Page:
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Original Issue

Under Review

BEE PLUS Here's an eight-letter word for the fastest-growing form
of competition on television: S-P-E-L-L-I-N-G. Fox has
green-lighted Celebrity Spelling Bee, a two-hour special
featuring celebrities--including as yet unnamed
athletes--competing in a traditional bee. "Spelling can be even
bigger than poker," says Mike Darnell, Fox's head of reality
programming who is responsible for ratings bonanzas such as
Celebrity Boxing and Joe Millionaire. "There's great drama, and
people can relate because everyone has taken a spelling test."
Darnell isn't the only TV exec making a beeline for the genre.
Weakest Link producer Phil Gurin is shopping The Great American
Spell-Off, a weekly show in which adults compete in a bee and get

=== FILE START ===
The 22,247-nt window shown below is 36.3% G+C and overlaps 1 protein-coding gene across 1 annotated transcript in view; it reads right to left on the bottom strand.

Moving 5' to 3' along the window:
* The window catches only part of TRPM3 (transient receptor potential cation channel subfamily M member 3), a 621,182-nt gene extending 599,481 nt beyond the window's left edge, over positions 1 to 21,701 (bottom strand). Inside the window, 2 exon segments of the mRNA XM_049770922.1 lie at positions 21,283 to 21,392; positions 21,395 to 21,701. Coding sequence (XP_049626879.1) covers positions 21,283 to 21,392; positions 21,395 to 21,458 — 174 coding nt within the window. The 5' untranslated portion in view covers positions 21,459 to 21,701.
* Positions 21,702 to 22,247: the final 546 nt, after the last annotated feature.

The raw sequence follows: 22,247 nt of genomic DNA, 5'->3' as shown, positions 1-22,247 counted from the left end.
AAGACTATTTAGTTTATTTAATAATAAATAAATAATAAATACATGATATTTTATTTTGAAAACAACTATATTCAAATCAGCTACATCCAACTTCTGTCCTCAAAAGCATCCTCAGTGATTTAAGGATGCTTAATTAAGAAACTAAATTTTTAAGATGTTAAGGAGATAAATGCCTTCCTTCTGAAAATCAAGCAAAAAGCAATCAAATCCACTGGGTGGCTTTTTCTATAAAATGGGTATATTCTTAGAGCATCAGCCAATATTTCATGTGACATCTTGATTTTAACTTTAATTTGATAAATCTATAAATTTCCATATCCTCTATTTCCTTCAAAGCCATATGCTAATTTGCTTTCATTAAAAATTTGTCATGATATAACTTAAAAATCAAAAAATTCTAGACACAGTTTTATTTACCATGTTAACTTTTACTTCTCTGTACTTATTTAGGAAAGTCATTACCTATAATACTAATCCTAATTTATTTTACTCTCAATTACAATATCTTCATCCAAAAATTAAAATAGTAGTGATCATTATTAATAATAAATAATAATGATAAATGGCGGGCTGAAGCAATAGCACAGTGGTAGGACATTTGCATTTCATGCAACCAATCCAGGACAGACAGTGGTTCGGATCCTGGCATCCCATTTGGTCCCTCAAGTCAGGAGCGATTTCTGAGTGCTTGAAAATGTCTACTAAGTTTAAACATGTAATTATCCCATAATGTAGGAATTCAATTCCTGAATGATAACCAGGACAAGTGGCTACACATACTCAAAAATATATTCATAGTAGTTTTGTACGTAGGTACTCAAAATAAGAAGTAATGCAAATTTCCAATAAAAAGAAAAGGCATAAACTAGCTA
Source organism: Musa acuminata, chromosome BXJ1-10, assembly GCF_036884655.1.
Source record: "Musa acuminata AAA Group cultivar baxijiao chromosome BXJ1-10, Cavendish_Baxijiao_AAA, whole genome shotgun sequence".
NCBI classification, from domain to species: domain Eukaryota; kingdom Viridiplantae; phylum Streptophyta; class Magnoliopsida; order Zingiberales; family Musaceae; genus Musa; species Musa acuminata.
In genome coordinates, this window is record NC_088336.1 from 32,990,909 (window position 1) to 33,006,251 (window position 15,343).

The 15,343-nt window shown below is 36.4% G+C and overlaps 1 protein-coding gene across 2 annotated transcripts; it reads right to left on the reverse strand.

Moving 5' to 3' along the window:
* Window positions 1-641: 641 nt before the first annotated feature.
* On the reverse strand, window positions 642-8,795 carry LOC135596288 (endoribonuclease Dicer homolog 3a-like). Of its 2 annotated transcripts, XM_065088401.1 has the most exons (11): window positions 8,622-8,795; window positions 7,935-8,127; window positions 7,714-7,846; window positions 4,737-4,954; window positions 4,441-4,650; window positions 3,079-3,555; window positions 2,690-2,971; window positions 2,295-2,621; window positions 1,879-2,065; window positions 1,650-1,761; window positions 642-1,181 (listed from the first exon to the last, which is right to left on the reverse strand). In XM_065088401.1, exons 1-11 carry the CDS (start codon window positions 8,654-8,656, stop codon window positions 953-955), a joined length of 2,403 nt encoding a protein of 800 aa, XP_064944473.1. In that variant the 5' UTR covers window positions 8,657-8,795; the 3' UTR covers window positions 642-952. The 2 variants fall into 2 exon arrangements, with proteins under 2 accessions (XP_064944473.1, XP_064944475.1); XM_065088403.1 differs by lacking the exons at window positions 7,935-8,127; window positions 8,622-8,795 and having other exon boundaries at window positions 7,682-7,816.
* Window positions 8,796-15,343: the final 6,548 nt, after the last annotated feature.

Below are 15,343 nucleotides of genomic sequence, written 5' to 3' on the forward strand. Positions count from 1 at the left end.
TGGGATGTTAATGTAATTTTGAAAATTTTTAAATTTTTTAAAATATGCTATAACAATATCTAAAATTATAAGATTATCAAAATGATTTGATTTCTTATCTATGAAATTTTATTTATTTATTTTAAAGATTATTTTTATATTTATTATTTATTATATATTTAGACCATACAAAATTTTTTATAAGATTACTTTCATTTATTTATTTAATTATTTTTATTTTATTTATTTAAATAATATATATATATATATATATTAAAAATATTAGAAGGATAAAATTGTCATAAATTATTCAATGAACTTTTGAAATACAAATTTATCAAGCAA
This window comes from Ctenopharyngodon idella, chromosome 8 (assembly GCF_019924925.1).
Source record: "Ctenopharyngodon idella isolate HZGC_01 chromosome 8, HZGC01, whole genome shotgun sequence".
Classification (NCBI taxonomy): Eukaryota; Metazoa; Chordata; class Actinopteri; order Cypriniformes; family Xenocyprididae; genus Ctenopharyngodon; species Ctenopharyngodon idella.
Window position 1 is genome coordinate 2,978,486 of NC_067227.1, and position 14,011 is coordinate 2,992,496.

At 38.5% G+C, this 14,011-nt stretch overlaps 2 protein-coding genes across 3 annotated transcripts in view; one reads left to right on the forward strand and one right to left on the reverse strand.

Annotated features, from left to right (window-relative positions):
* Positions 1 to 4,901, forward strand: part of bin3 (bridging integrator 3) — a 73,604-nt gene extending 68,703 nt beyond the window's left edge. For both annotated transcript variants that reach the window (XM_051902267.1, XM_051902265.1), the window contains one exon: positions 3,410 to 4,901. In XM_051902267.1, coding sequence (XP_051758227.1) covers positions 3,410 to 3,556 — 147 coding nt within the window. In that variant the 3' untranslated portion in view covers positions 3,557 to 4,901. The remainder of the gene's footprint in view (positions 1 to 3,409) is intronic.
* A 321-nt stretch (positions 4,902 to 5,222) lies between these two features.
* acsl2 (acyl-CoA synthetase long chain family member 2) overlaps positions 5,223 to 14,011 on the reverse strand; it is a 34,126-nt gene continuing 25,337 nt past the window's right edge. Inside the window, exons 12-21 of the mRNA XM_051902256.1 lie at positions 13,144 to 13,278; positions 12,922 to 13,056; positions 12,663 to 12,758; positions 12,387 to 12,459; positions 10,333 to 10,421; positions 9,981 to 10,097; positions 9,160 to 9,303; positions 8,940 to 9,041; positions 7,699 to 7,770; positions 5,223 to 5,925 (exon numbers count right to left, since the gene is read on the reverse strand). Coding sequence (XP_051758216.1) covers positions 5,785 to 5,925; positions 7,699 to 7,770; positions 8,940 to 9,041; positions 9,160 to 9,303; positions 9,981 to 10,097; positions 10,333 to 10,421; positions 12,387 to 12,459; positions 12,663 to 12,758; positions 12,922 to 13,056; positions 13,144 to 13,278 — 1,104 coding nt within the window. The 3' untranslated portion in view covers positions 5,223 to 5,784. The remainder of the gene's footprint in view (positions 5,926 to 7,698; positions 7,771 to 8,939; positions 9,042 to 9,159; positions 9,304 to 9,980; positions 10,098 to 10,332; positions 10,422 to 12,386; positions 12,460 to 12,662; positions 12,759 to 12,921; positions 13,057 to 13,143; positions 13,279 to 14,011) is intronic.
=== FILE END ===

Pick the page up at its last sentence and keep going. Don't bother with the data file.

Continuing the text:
profiled behind the scenes--sort of a grown-up version of this
year's documentary hit Spellbound. Spelling has gone mainstream
partly because ESPN has aired the Scripps-Howard National
Spelling Bee finals live since '94 and ratings have steadily
increased. Last May's finals drew 656,000 households, and ESPN
estimates that nearly 11 million watched some of the coverage.

OSCAR BUZZ Five-time boxing champion and 1992 Olympic gold
medalist Oscar de la Hoya will debut as an analyst for both the
Spanish-language network Telemundo and MSNBC during the 2004
Games. "He's a huge draw," says Jorge Hidalgo, executive vice
president of Telemundo sports. "If you break down the popularity
of sports among our viewers, it's soccer, soccer, boxing, boxing
and everything else." Renowned soccer announcer Andres
(Gooooooal!) Cantor will be a Telemundo anchor for its Olympic
soccer coverage. And fear not: Cantor will also call the action.
Says Hidalgo, "You kidding me? I'd have a riot on my hands if I
didn't let Andres do soccer."